Net-zero energy buildings may reduce high energy consumption of U.S. buildings, homes – report
The Zero and Net-Zero Energy Buildings + Homes report by Building Design+Construction, published by Illinois-based SGC Horizon L.L.C., suggests that further developing current net-zero energy building designs and harnessing support from concerned government agencies will help address the country’s overall energy consumption.
Energy efficiency and conservation
A net-zero energy building is a building with greatly reduced operational energy needs. It is highly energy efficient with no adverse energy or environmental impact. A net-zero energy building must be capable of producing at least as much energy from renewable sources within a year to compensate for what it draws from the grid.
The renewable energy generation used for the buildings’ needs may be on-site or off-site. A building may also achieve net-zero energy status by purchasing renewable energy to offset its emissions.
The report notes that energy issues may drive architectural plans for net-zero energy building construction.
Planned from the beginning
According to William Maclay of Vermont-based Maclay Architects, which has developed several net-zero energy buildings, metrics must be set for energy conservation levels right from the beginning of construction.
The largest completed net-zero energy building in the United States, the Research Support Facility at the National Renewable Energy Laboratory in Golden, Colorado, applied energy conservation level-setting.
The plans for the $64-million project laid out from the beginning its goal for a platinum certification under the Leadership in Energy and Environmental Design. Energy-modeling dictated how deep the floor plates were set, how much glazing was applied on the facade and how much glass should be used.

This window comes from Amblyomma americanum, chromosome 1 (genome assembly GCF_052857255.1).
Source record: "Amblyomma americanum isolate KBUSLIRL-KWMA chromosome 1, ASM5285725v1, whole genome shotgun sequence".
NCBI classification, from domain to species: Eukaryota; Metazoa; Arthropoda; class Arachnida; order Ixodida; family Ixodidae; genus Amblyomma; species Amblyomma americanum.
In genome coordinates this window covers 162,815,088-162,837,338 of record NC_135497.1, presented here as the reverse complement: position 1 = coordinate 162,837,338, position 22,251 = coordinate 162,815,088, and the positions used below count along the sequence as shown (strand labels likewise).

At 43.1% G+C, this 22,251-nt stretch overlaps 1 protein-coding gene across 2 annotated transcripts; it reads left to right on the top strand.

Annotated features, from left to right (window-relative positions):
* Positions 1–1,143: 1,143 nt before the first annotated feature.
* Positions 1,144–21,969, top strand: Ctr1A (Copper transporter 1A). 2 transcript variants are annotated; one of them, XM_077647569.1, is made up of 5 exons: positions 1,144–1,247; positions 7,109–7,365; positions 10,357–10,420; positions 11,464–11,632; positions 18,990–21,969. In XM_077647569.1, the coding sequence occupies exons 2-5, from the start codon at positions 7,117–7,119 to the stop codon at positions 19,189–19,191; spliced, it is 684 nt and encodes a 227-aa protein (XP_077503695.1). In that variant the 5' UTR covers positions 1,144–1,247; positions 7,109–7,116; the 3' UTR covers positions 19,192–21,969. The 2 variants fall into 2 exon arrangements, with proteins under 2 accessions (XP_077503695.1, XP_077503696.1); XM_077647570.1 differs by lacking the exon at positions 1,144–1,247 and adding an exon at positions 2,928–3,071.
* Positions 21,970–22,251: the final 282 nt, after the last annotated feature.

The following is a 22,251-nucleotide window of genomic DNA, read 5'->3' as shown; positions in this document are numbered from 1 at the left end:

Sun, heat and wind
As per definition, net-zero energy buildings incorporate the use of renewable energy into the project from the start. Solar harvesting, geothermal energy, and wind power were cited by the report as the three on-site power generation methods most used by net-zero energy buildings.
Building mounted solar panel systems, particularly rooftop arrays, are the simplest to install and the least expensive. However, builders must be updated with the latest developments in solar efficiency to purchase the most appropriate system for their construction.
Going back to the example of the Research Support Facility, during the building’s first phase development, specified solar panels to be used had only 13 percent efficiency. Upon construction of the second phase, systems with 19 percent efficiency were already available, and were thus considered.
The location of the construction can also be a factor in incorporating renewable energy use into a net-zero energy building. The best type of renewable energy to be used is often whatever resource happens to be easily available.
An example of location determining what renewable energy is incorporated in the building’s design is the case of the Dockside-Green mixed housing project in British Columbia, where waste wood biomass is an option due to the site’s proximity in a heavily forested area.
Location can also be a factor when a planned building is thinking of using geothermal or wind power.
While geothermal is a popular choice for net-zero energy buildings, providing buildings with free heating and cooling, the buildings must be located where drilling at depths of 100 to 300 feet for vertical loops is feasible and permitted.
As for wind power, there may be complaints on noise caused by the turbines. As such, industrial wind farming was cited as the most successful net-zero energy building application.
The bill sets a goal for net-zero energy use for all commercial buildings by 2030. Furthermore, the bill specifies a net-zero energy target of 50 percent of commercial buildings by 2040 and a net-zero standard of 100 percent for new and existing commercial buildings by 2050.
An additional executive order issued in 2009 directs federal agencies beginning in 2020 to have net-zero energy use in new constructions and renovations by 2030.
President Barack Obama has also proposed for a “better buildings initiative” which aims to make all commercial buildings 20 percent more efficient by the end of the decade.
So far, the United States has a good record in planning and constructing some “firsts” in terms of net-zero energy buildings. The Oregon Sustainability Center is the world’s first urban high-rise net-zero living building, while the 31 Tannery Project in New Jersey is the country’s first net-zero electric building. www.ecoseed.org
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